Updated: Feb 7
Struggling community hit by layoffs, COVID-19
Author: John Woolfolk | email@example.com | Bay Area News Group
Published: July 29, 2020
HALF MOON BAY, CALIFORNIA - JULY 9: Dr. Belinda Hernandez-Arriaga, executive director and founder of ALAS, Ayudando Latinos A Soñar, a Latino Cultural Arts and Social Services Program, poses for a photograph in her office in Half Moon Bay, Calif., on Thursday, July 9, 2020. (Nhat V. Meyer/Bay Area News Group)
Belinda Hernandez Arriaga moved with her family to Half Moon Bay 17 years ago and saw a need for more community support for the immigrant agricultural and service workers who were among her new neighbors and fellow parishioners. A clinical social worker, she founded the nonprofit Ayudando Latinos A Soñar initially with a focus on cultural arts programs. But it has since grown into much more than that. And with the new challenges of the COVID-19 pandemic, ALAS has become a lifeline for local families, providing everything from face masks to food. She sat down with us to talk about her work. The interview has been edited for clarity and brevity.
Q Ayudando Latinos A Soñar means “Helping Latinos Dream.” What was the inspiration behind the name?
A We like to think of it as “Believing in Latinos to Dream.” It just really is: What is our mission? “Alas” means “wings” in Spanish, so our emblem is a heart with wings. It’s giving families wings to fly.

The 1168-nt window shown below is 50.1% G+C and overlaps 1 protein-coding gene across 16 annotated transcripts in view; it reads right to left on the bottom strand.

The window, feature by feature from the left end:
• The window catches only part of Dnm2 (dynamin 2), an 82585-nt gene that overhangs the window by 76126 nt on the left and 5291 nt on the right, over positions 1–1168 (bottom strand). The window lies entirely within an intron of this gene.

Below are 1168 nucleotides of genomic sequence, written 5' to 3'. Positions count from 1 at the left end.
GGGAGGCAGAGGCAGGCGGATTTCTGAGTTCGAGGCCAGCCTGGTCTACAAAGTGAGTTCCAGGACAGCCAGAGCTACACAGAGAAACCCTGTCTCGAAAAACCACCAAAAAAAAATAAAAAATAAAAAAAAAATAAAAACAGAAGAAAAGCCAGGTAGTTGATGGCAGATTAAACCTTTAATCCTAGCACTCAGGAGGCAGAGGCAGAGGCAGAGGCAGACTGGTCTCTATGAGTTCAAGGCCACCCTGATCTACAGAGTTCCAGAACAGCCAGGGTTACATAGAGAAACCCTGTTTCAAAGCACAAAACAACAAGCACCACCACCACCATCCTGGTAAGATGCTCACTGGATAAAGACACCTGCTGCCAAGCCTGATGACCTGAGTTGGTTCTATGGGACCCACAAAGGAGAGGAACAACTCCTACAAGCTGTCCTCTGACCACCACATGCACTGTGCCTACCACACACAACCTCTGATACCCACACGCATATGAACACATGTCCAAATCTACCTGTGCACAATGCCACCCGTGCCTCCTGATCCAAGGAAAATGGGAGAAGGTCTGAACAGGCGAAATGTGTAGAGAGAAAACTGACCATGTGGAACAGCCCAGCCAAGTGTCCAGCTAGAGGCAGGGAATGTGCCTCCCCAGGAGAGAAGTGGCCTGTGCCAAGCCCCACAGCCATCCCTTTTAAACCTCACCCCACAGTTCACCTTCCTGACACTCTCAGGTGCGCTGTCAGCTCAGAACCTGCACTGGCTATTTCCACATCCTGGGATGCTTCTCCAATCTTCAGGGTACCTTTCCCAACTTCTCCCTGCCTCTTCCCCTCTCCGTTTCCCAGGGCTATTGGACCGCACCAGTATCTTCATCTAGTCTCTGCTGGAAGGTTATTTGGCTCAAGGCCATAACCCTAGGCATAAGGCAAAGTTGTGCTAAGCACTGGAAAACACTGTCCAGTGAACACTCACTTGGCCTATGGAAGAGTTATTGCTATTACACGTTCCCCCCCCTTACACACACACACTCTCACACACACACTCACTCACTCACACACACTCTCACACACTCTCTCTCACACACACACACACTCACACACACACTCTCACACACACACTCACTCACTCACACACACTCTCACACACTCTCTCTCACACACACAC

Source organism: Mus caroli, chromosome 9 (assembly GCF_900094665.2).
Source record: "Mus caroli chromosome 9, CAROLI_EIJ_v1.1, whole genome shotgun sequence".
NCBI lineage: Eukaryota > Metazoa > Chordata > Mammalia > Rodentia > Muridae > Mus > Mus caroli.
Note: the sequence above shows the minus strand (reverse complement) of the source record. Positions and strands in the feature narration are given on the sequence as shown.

Q You’re trained in social work and have a doctorate in education. Did you see yourself running a nonprofit?
A I originally wanted to go into law. When I was studying for the LSAT (Law School Admission Test), I did work for an outpatient setting for high-risk youth. Ever since I was a kid, my parents always did service work in the community. And as a first-generation college student, I found I could get a master’s in social work and a career that would give me the opportunity to continue serving and giving back.
HALF MOON BAY, CALIFORNIA – JULY 9: Dr. Belinda Hernandez-Arriaga, center, executive director and founder of ALAS, Ayudando Latinos A Soñar, a Latino Cultural Arts and Social Services Program, hands a worker boxes of food next to Joaquin Jimenez, right, community liaison and farm worker outreach for ALAS, at a ranch in Half Moon Bay, Calif., on Thursday, July 9, 2020. (Nhat V. Meyer/Bay Area News Group)
Q Tell us more about how your parents inspired you.
A My dad was a deacon. He always taught me about service. He was an electrician, and he got hired to work in the Panama Canal Zone. So when I was 2 to 5, I lived in Panama. My parents worked with nuns there in the orphanage, and they needed help from families. We were a foster family, so we’d have children coming in. As a young girl, I remember playing with them, and when they would leave I was crying at this idea that they’d go back there. My father working as a deacon was always teaching me to stand up for justice and always stand up for the poor. We grew up poor ourselves — there was a time when my dad lost his job. My faith has taught me to give back and also my dad’s memory, what he taught me.